Tag Archive: Martin Campbell


It’s the kind of movie worth returning to the theater to see.  Sean Connery had The Hunt for Red October to represent the long-time James Bond actor showing that even with gray hairs he was as great a leading man as any actor–ever–in a dramatic role.  With 2017’s political thriller The Foreigner, Pierce Brosnan, with his own grey beard of the Marko Ramius variety, at last got to prove he, too, had talent well beyond his work as Bond.  And audiences have never seen Jackie Chan in a role as he played in The Foreigner, delivering the kind of performance that should have earned him Oscar consideration.  It’s been 2.5 years, and at last The Foreigner has made its way to Netflix for a wider audience to marvel at these actors’ performances and David Marconi’s top-notch script in the vein of Tom Clancy and Ken Follett, based on a novel by Stephen Leather.

The Foreigner features the return to the big screen of the two maturing lead actors: 63-year-old international martial arts action star Jackie Chan in his first major English film role since 2010’s remake of The Karate Kid, and 64-year-old international action star Pierce Brosnan, who, despite several smaller roles hadn’t headlined a major hit since his last stint as Bond in 2002’s Die Another Day.  But The Foreigner is more–it’s a triumph–for the actors and for the action genre, providing a showcase of acting talent supported by a solid story that doesn’t miss a step from beginning to end.  What was marketed like it would be another entry in the nature of Transporter or Taken, it’s actually a great follow-up to Patriot Games or Clear and Present Danger.  Timely, riveting, and satisfying on every front, we recommended it here at borg as it arrived in theaters as Oscar-worthy.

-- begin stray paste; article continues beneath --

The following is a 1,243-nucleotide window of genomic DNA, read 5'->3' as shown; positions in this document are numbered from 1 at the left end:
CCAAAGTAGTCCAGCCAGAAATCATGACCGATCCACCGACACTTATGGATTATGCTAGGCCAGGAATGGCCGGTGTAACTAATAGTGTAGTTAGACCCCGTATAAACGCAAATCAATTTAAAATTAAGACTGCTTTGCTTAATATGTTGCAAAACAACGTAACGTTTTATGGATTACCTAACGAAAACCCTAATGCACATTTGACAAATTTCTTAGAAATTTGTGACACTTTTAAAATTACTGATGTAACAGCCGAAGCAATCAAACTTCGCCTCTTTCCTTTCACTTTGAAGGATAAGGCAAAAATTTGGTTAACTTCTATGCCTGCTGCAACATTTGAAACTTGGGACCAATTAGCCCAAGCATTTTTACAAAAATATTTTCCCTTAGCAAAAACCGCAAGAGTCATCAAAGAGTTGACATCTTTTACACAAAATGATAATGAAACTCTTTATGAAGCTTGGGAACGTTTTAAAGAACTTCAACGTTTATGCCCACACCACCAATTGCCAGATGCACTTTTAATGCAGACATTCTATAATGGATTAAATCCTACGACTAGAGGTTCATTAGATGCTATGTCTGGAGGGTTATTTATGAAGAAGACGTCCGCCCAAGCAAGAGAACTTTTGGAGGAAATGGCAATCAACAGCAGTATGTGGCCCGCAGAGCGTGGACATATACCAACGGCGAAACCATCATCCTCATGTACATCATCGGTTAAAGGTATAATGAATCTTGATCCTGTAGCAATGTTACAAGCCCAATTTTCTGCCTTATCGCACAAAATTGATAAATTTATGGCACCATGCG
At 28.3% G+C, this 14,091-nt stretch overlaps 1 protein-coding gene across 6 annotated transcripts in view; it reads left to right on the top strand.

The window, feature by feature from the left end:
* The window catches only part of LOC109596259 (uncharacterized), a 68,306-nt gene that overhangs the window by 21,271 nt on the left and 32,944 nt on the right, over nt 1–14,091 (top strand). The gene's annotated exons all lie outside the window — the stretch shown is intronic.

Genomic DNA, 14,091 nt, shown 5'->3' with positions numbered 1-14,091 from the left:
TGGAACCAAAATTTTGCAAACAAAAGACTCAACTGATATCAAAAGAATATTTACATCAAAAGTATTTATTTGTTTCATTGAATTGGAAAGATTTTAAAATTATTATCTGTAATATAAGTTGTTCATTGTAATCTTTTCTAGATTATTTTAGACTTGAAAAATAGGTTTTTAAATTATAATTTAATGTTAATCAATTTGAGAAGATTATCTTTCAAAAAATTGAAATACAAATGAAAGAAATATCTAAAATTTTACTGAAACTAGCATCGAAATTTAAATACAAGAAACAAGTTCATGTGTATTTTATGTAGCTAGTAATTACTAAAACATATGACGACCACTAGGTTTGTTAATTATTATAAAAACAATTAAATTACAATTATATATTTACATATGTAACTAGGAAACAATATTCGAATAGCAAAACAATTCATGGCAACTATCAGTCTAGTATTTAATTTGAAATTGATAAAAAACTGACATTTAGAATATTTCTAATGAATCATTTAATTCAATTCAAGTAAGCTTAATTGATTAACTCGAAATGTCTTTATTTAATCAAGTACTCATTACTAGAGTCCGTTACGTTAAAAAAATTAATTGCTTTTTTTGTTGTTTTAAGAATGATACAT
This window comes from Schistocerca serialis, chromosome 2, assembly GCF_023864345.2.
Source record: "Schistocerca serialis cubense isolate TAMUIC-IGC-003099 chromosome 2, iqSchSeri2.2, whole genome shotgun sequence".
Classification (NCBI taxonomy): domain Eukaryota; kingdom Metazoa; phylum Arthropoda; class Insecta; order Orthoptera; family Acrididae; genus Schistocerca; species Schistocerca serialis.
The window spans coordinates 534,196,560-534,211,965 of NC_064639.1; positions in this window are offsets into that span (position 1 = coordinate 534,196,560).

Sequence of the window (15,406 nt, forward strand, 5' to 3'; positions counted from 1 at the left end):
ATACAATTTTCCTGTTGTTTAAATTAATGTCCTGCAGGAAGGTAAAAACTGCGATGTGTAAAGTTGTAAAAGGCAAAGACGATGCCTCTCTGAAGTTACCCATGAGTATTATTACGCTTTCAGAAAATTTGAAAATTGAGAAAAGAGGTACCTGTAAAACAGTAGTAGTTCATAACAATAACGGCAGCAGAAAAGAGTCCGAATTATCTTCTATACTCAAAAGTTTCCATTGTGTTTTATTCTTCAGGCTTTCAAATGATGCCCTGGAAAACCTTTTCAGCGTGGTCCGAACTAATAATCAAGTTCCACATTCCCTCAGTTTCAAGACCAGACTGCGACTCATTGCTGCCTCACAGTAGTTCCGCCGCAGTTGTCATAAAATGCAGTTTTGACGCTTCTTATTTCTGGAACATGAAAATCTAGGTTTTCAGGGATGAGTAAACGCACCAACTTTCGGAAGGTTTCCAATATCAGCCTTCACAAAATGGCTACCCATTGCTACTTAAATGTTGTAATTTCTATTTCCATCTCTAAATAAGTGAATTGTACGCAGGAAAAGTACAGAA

Both stars have an entire portfolio of performances they tap into, that they use to foster believability in their characters.  Jackie Chan has already shown audiences he has the physicality to portray an ex-special forces soldier with brains and savvy, part MacGyver and part Rambo, although it typically accompanies his trademark smile and a film full of laughs.  With his grueling physical feats in film after film, he must be the hardest working actor anywhere.  But in The Foreigner we see Chan convey a full spectrum of emotions as he portrays Mr. Quan, a happy, proud father who is devastated and left to seek out the people behind his daughter’s murder.  He’s immensely believable and gives audiences one of the best revenge stories in decades.  Think of the days of Chuck Norris fighting back in a decade of “payback” roles–but Chan brings an added level of authenticity and sincerity.

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Review by C.J. Bunce

Sometimes you can align the right fan with a project and come up with something great.  Add Mark Edlitz to that list and his fascinating, broad look at the James Bond franchise in The Many Lives of James Bond: How the Creators of 007 Have Decoded the Superspy As audiences get ready for 2020’s No Time to Die, the franchise continues to be as popular as ever, through new fiction and non-fiction books, comics, music, posters, and more.   But how do you translate the master British spy from Ian Fleming’s original stories into new stories, or adapt the character to the big screen, to audio books and radio plays, and to spin-off comic books and novels?  Mark Edlitz is a long-time fan who took his tape recorder along to Bond conventions over the years and interviewed everyone he could find in front of and behind the camera, then expanded that into people behind the books and everything else he could find.  The result is the largest collection of Bond oral histories anywhere.  The result is The Many Lives of James Bond, now available for the first time, from Lyons Press.